But in the end, he does. Because that's what she wants. And, as much as he hates to admit it, that might be just what she needs.
Somehow, he ends up walking toward Ziva and Shmiel in the fifteen degree weather. This is a spontaneous little jaunt. He's spent days dreading her departure for Israel, but it wasn't until an hour ago, when he got home and noticed her scent lingering everywhere, that he realized he had to see her once more.
So he bought some magazines and spearmint gum from the dollar store to create an excuse for his appearance, and now here he is. Shmiel says something to Ziva and walks away. She turns around, raises her chin as Tony comes to a stop in front of her.
"You did not have to come," she says.
He wastes no time in delivering his prepared line. "Well, you always forget your gum and magazines when you fly, so."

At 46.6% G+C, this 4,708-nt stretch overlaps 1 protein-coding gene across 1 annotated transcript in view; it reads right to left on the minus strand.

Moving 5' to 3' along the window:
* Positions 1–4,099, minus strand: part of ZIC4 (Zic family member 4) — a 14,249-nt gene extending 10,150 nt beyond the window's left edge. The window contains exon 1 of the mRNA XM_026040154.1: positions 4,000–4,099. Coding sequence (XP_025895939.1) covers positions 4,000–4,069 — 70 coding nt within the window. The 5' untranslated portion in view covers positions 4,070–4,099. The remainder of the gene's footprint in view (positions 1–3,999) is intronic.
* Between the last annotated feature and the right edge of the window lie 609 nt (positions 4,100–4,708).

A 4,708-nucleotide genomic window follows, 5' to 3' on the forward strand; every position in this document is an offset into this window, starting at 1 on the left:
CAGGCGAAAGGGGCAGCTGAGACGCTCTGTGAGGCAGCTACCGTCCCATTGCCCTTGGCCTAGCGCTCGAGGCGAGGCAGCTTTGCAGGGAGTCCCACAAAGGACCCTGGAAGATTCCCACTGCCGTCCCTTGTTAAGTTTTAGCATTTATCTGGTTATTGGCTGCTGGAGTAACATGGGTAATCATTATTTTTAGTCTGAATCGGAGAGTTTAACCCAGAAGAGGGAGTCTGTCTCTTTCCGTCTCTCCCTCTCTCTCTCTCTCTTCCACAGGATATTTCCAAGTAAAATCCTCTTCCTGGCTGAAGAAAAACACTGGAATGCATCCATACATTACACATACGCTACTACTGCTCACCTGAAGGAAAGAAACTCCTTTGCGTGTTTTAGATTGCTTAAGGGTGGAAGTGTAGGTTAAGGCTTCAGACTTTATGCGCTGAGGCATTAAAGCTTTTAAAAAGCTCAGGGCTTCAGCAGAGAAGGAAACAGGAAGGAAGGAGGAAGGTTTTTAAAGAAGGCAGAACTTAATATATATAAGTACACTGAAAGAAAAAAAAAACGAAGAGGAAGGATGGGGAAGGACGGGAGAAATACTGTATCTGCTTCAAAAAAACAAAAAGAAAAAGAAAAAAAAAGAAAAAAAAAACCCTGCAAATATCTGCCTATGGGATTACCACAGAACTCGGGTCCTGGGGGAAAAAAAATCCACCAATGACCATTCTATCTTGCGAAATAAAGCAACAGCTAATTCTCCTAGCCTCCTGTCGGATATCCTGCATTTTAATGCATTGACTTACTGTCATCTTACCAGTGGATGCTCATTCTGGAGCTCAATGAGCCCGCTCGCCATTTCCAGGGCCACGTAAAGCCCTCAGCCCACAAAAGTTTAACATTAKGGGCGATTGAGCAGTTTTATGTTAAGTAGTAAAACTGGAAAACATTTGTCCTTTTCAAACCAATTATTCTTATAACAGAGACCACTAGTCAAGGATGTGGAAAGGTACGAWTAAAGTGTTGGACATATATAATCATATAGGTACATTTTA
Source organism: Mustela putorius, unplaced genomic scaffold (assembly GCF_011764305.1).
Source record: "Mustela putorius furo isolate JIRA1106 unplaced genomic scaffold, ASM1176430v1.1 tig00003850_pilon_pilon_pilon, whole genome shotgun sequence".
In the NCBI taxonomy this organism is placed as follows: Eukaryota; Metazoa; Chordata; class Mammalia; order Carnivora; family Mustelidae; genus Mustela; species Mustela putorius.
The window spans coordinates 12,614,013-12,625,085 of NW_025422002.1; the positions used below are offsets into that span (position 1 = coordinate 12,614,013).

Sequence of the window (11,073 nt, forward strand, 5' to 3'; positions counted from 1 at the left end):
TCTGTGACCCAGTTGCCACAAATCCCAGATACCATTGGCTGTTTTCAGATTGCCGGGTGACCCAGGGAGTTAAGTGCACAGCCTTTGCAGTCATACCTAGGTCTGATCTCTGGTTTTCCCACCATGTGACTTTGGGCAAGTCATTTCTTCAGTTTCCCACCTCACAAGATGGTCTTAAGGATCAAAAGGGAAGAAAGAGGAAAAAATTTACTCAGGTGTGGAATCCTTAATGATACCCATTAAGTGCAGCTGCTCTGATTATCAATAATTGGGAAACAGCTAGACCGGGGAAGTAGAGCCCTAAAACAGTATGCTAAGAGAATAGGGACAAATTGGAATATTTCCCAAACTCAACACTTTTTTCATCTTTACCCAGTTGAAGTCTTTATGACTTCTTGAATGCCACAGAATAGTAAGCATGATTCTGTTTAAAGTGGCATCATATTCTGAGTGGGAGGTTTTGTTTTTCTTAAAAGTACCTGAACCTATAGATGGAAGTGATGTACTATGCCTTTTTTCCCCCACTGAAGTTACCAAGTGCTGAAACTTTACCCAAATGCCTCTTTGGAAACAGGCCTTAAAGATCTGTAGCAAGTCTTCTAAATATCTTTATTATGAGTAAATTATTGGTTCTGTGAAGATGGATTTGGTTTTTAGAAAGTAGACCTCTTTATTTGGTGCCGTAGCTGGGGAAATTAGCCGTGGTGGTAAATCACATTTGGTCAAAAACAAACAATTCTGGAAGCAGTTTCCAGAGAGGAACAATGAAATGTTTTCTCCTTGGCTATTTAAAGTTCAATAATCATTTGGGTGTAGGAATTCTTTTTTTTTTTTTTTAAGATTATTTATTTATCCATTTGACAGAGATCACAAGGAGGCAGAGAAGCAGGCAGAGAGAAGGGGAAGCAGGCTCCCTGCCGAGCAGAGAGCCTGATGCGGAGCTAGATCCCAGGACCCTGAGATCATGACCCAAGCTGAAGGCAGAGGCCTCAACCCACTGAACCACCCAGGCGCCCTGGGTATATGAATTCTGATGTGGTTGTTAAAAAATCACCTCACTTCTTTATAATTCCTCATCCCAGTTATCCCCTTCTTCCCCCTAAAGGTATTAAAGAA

She nods, glancing down at the bag in his hand… and then, as if sensing that this is not his real reason for showing up, looks at him expectantly.
Now- only now- does it become apparent to him why he's here. It's because he's worried that she'll do something rash, that she'll try to get her own revenge now that they know who is responsible for her father's death. It's because he so, so wishes she would stay here, under his protective eye.
It's because last time she got on a plane to Israel, she didn't come back.
"They'll find Bodner, Ziva," he tries to reassure her. "Mossad's looking. CIA. Navy Intel. Interpol. Us." After a pause, he adds, "Shmiel's got your back. Shmiel the man of steel." And he doesn't even know what he's talking about anymore, but she doesn't appear to be paying attention, anyway. Her eyes are trained on his face. The determined look on hers is scaring him. "Don't do this."